My first encounter with James Turrell came in 1994, when I first entered Space that Sees, a square chamber, roughly 25' per side, carved into a small hillside at Jerusalem's Israel Museum. Space that Sees has a rectangular aperture cut into the ceiling; the effect when one enters the space and looks up is of the sky itself being framed as art. We are called to pay attention to changes we would ordinarily ignore; in the context of minutes of undisturbed blue sky, or the gentle movement of the clouds, the flight of a bird overhead becomes a shocking, delightful occurrence. And as the sky changes with the hours, we observe its slowly changing colors as the dynamic evolution of a cosmic work of art.
Space that Sees is what Turrell calls a "sky piece." It, like Unseen Blue at the Mattress Factory and Meeting at New York's P.S. 1, is intended to be a place where "sky and Earth meet." On a purely aesthetic level, these spaces are exquisite, and Turrell is interested, throughout his art, in an aesthetic experience of the phenomenon of light. Yet "sky and Earth meeting" are the same terms in which one of my early teachers, Rabbi Yosef Leibowitz, described the project of Jewish religious practice: to bring together the shamayim (heaven/infinite/perfect/One) and aretz (earth/finite/apparently imperfect and multiple). I asked Turrell whether he was intentionally creating 'spiritual' art, or whether I (along with many of his other fans) were, as far as he was concerned, missing the point.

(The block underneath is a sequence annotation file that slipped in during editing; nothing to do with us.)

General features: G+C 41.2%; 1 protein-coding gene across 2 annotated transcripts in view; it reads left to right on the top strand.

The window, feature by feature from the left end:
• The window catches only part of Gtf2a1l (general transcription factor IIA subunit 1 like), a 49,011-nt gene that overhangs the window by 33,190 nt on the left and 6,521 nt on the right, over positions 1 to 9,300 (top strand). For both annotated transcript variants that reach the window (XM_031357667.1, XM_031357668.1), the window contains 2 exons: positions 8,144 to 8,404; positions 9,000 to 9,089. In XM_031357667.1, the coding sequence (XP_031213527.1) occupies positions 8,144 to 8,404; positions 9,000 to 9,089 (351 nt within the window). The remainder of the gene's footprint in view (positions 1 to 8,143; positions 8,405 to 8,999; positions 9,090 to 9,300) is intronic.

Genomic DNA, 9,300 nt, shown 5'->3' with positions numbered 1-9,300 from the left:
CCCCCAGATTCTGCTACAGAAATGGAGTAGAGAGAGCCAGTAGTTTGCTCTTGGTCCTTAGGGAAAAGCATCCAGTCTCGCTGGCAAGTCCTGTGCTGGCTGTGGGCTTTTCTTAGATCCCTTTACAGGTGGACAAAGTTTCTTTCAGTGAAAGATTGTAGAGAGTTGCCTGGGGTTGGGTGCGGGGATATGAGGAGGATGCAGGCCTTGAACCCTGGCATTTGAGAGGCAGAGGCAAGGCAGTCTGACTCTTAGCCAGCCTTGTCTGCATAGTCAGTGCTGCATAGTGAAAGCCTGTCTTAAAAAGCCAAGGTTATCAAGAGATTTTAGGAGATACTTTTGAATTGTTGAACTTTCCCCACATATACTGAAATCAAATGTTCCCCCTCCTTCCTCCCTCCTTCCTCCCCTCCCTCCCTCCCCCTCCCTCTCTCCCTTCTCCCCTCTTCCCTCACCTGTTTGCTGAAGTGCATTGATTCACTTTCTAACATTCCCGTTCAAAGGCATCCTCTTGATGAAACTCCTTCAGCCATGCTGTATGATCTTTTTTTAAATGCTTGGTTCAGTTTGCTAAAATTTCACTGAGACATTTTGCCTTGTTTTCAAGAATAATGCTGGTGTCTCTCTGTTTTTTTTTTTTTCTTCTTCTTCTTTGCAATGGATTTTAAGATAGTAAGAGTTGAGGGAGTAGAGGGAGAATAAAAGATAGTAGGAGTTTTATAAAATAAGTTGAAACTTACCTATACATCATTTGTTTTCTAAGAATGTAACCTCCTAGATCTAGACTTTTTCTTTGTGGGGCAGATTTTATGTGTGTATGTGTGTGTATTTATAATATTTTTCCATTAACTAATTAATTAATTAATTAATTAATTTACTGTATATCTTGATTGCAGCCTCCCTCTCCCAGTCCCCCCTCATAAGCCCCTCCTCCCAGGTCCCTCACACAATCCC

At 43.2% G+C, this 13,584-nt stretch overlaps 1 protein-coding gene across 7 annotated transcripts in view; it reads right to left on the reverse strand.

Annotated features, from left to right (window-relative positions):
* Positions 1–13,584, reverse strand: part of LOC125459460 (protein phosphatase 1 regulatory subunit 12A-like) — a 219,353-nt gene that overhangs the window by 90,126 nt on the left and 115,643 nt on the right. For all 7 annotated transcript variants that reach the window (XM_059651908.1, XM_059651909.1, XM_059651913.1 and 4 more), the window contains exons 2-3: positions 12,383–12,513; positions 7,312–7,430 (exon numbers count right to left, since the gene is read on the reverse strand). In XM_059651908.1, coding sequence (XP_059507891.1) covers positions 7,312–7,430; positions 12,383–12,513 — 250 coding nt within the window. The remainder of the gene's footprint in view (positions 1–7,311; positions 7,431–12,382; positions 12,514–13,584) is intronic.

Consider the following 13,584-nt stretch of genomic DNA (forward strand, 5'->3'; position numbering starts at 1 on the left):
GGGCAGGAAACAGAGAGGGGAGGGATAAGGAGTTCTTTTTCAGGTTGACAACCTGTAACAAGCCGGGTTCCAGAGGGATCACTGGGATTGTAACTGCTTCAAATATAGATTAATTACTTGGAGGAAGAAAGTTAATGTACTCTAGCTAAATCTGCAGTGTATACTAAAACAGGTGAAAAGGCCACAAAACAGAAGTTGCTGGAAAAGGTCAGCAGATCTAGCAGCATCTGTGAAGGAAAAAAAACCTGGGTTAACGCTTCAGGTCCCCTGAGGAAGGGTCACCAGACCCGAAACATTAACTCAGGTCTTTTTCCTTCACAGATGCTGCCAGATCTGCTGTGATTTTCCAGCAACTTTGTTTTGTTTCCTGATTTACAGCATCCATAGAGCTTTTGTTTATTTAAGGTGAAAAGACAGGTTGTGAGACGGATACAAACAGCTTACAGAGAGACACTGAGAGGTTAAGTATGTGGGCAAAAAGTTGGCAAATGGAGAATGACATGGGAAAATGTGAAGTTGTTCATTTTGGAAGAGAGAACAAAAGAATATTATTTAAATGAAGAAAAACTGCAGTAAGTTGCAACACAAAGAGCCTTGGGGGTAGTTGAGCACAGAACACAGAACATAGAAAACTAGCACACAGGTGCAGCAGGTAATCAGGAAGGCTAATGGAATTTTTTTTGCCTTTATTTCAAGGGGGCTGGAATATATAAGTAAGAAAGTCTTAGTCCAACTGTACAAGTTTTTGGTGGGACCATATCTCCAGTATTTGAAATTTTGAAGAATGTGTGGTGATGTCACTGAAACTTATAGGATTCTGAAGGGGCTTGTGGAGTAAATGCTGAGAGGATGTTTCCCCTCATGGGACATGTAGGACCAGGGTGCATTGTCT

"It's an interesting question," Turrell told me. "I think art can bring one to
a 'spiritual' vision. But it can't capture it, because the type of art that I
make is involved with perception, and the spirit is beyond perception."
Yet even as he seemed to suggest that his art was a contemplative means rather than an end,
Turrell added that his intention is to provide a "direct experience of
the physicality of light," and noted that light has
been both a metaphor for and a point of contact with
the 'spirit' in nearly every culture, West and East, North and South.
So by conveying the "truth of light" (another of his terms), Turrell's
work is not merely providing an impetus for Spirit but embodying the presence of Spirit itself, at least as understood nearly
universally, yet without any reference
to the bathetic clichés of religious language.
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